The people who greeted us were warm and friendly, and throughout the five-week visit, they continued to be that way. Indeed, despite the harsh economic conditions that force them deep into poverty, the people of Ghana as a whole are the most cheerful, respectful, and hard-working people I have ever met. The people of Sefwi Wiawso take all of those positive character traits and apply them towards their Judaism. They wake up at 5 A.M. to attend synagogue before going to work, they feed their animals before they feed themselves, display an affection for every human being they meet, and all the while have unflinching smiles on their faces. Yet one thing amazed me more than anything else, they gave up their very beds so that Nate and I would have a place to sleep… that is how much they care about their Judaism and Jewish education.
Nate and I had our work cut out for us: teach a large group of people, many of whom don't read any language, how to read Hebrew. Although we were only there for five weeks, we accomplished that goal, along with teaching them about Jewish history, modern Jewish practice, and the state of Israel (until a decade ago, they never knew it existed). Each day, we held two classes, one for the children and one for the adults. Between classes, we would ascend the village's mountain and give private lessons to adult students merchants and tradesmen when they were not too busy with customers. While in the downtown area, we would play ping-pong, eat roasted corn and drink pineapple juice. After the classes were finished for the day, an exciting game of football (soccer) would begin on the large, rocky playing area with only one goal. Toward evening, I would help prepare (and then eat) dinner; the nights were spent relaxing with all of my new friends.
After spending a month and a half in Sefwi Wiawso, I thought I never wanted to leave. Living among such decent, upright people and becoming accustomed to their simple but caring culture made it difficult for me to get on the plane that would take me home. Sefwi Wiawso made me utterly happy, calm, peaceful, and thoughtful. I can't wait to go back.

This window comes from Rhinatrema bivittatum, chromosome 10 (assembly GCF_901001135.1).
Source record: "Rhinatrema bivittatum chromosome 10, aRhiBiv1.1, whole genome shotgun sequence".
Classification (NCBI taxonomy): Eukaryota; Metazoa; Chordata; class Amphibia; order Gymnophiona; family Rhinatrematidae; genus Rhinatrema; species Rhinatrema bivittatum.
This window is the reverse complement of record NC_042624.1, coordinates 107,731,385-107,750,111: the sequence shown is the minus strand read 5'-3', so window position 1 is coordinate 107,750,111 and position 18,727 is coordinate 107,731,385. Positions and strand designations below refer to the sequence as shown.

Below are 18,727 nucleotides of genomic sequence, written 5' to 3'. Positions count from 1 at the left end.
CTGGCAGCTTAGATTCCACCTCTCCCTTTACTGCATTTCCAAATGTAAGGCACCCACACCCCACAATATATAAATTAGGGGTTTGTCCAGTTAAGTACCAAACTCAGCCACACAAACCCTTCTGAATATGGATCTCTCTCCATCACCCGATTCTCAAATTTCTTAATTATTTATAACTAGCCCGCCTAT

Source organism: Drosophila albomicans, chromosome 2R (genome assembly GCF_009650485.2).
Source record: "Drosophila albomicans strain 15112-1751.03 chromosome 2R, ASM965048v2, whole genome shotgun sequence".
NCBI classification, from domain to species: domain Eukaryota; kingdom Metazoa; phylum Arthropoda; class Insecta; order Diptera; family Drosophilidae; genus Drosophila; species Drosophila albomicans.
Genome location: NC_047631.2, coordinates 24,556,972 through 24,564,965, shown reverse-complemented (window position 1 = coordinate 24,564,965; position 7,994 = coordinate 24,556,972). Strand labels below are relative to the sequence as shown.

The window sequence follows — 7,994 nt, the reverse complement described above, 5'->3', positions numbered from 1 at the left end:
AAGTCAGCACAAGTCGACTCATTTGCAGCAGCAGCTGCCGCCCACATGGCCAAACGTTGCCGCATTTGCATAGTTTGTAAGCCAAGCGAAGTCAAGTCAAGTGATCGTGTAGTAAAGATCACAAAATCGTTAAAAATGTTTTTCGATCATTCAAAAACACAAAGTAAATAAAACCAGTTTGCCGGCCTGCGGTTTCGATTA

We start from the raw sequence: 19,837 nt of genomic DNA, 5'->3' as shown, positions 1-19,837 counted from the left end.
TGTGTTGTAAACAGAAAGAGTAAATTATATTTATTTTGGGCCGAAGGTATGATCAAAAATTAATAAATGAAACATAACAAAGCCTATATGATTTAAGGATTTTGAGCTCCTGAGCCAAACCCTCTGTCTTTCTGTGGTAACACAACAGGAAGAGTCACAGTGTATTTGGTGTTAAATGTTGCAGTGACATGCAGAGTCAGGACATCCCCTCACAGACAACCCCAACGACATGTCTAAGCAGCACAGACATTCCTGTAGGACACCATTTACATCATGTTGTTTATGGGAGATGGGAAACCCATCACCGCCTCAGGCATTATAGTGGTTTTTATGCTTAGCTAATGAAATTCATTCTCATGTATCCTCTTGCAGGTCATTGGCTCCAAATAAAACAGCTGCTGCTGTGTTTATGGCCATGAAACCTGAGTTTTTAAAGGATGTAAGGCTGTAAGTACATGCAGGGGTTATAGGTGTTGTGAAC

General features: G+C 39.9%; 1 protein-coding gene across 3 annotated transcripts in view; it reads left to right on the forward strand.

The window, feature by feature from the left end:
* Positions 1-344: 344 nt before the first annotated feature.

What Must Happen Now?
Connections with the Jews of Ghana must be strengthened. More teachers and rabbis have already started to visit the community, more educational and religious materials have been sent to them. It must be understood that even a single dollar of charity will mean a lot to them. For example, they are currently hoping to build a guesthouse with running water (which is rare) to serve unexpected visitors. The entire project, including labor and materials, is under $1,000. To Americans, that is very inexpensive. To Ghanaians, that is an unreal sum of money.
We must strive for more interaction with their community, both by sending members of our community there, and by bringing members of their community here. While we have much to teach them, they also have a lot to teach us. We have the ability to help them tremendously, so we must act on it.
I feel that I accomplished all the goals I set for the trip. Yet, the job is far from finished. Only when the Sefwi Ghanaians are universally accepted as Jews around the world, when they read and speak Hebrew with the fluency that now evades them, when they are able to live in Israel, or have at least visited it, only then will the job be finished. Or perhaps that is when the real job will start.